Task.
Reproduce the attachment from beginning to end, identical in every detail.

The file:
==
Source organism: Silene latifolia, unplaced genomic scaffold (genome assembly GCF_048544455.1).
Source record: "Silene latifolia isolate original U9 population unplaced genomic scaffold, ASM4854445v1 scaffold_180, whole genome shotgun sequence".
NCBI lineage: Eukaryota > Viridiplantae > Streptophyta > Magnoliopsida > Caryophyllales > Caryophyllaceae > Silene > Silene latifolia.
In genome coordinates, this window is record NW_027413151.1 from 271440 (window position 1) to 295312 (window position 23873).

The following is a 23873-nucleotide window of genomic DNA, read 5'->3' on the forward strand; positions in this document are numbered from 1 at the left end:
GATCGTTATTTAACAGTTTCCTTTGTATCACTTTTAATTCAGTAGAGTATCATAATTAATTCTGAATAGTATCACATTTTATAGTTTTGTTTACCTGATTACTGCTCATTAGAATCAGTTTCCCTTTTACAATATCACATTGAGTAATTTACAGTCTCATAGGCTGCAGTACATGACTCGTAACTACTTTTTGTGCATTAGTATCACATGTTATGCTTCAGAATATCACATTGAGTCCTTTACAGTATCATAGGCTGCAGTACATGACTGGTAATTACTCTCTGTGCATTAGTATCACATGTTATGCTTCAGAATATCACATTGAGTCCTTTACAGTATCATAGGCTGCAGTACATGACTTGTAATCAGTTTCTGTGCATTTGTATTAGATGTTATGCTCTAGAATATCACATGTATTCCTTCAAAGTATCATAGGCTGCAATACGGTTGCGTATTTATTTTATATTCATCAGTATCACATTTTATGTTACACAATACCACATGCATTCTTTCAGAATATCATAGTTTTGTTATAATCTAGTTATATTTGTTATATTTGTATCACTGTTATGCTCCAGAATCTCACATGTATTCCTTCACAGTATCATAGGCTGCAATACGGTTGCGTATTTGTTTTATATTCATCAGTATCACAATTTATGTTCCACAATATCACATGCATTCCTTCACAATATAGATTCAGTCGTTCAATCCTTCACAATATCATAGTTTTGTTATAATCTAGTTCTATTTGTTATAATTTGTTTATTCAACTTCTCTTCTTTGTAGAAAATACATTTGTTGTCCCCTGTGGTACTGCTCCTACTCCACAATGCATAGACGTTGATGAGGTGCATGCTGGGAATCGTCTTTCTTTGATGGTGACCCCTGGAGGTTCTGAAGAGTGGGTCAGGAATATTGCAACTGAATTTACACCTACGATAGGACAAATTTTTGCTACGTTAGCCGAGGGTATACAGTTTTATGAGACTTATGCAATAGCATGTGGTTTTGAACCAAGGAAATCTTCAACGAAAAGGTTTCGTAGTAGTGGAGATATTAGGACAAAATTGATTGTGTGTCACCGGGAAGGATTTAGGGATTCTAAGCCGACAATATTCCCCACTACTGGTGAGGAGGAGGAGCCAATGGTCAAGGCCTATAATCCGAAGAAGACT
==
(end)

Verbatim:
Source organism: Silene latifolia, unplaced genomic scaffold (genome assembly GCF_048544455.1).
Source record: "Silene latifolia isolate original U9 population unplaced genomic scaffold, ASM4854445v1 scaffold_180, whole genome shotgun sequence".
NCBI lineage: Eukaryota > Viridiplantae > Streptophyta > Magnoliopsida > Caryophyllales > Caryophyllaceae > Silene > Silene latifolia.
In genome coordinates, this window is record NW_027413151.1 from 271440 (window position 1) to 295312 (window position 23873).

The following is a 23873-nucleotide window of genomic DNA, read 5'->3' on the forward strand; positions in this document are numbered from 1 at the left end:
GATCGTTATTTAACAGTTTCCTTTGTATCACTTTTAATTCAGTAGAGTATCATAATTAATTCTGAATAGTATCACATTTTATAGTTTTGTTTACCTGATTACTGCTCATTAGAATCAGTTTCCCTTTTACAATATCACATTGAGTAATTTACAGTCTCATAGGCTGCAGTACATGACTCGTAACTACTTTTTGTGCATTAGTATCACATGTTATGCTTCAGAATATCACATTGAGTCCTTTACAGTATCATAGGCTGCAGTACATGACTGGTAATTACTCTCTGTGCATTAGTATCACATGTTATGCTTCAGAATATCACATTGAGTCCTTTACAGTATCATAGGCTGCAGTACATGACTTGTAATCAGTTTCTGTGCATTTGTATTAGATGTTATGCTCTAGAATATCACATGTATTCCTTCAAAGTATCATAGGCTGCAATACGGTTGCGTATTTATTTTATATTCATCAGTATCACATTTTATGTTACACAATACCACATGCATTCTTTCAGAATATCATAGTTTTGTTATAATCTAGTTATATTTGTTATATTTGTATCACTGTTATGCTCCAGAATCTCACATGTATTCCTTCACAGTATCATAGGCTGCAATACGGTTGCGTATTTGTTTTATATTCATCAGTATCACAATTTATGTTCCACAATATCACATGCATTCCTTCACAATATAGATTCAGTCGTTCAATCCTTCACAATATCATAGTTTTGTTATAATCTAGTTCTATTTGTTATAATTTGTTTATTCAACTTCTCTTCTTTGTAGAAAATACATTTGTTGTCCCCTGTGGTACTGCTCCTACTCCACAATGCATAGACGTTGATGAGGTGCATGCTGGGAATCGTCTTTCTTTGATGGTGACCCCTGGAGGTTCTGAAGAGTGGGTCAGGAATATTGCAACTGAATTTACACCTACGATAGGACAAATTTTTGCTACGTTAGCCGAGGGTATACAGTTTTATGAGACTTATGCAATAGCATGTGGTTTTGAACCAAGGAAATCTTCAACGAAAAGGTTTCGTAGTAGTGGAGATATTAGGACAAAATTGATTGTGTGTCACCGGGAAGGATTTAGGGATTCTAAGCCGACAATATTCCCCACTACTGGTGAGGAGGAGGAGCCAATGGTCAAGGCCTATAATCCGAAGAAGACT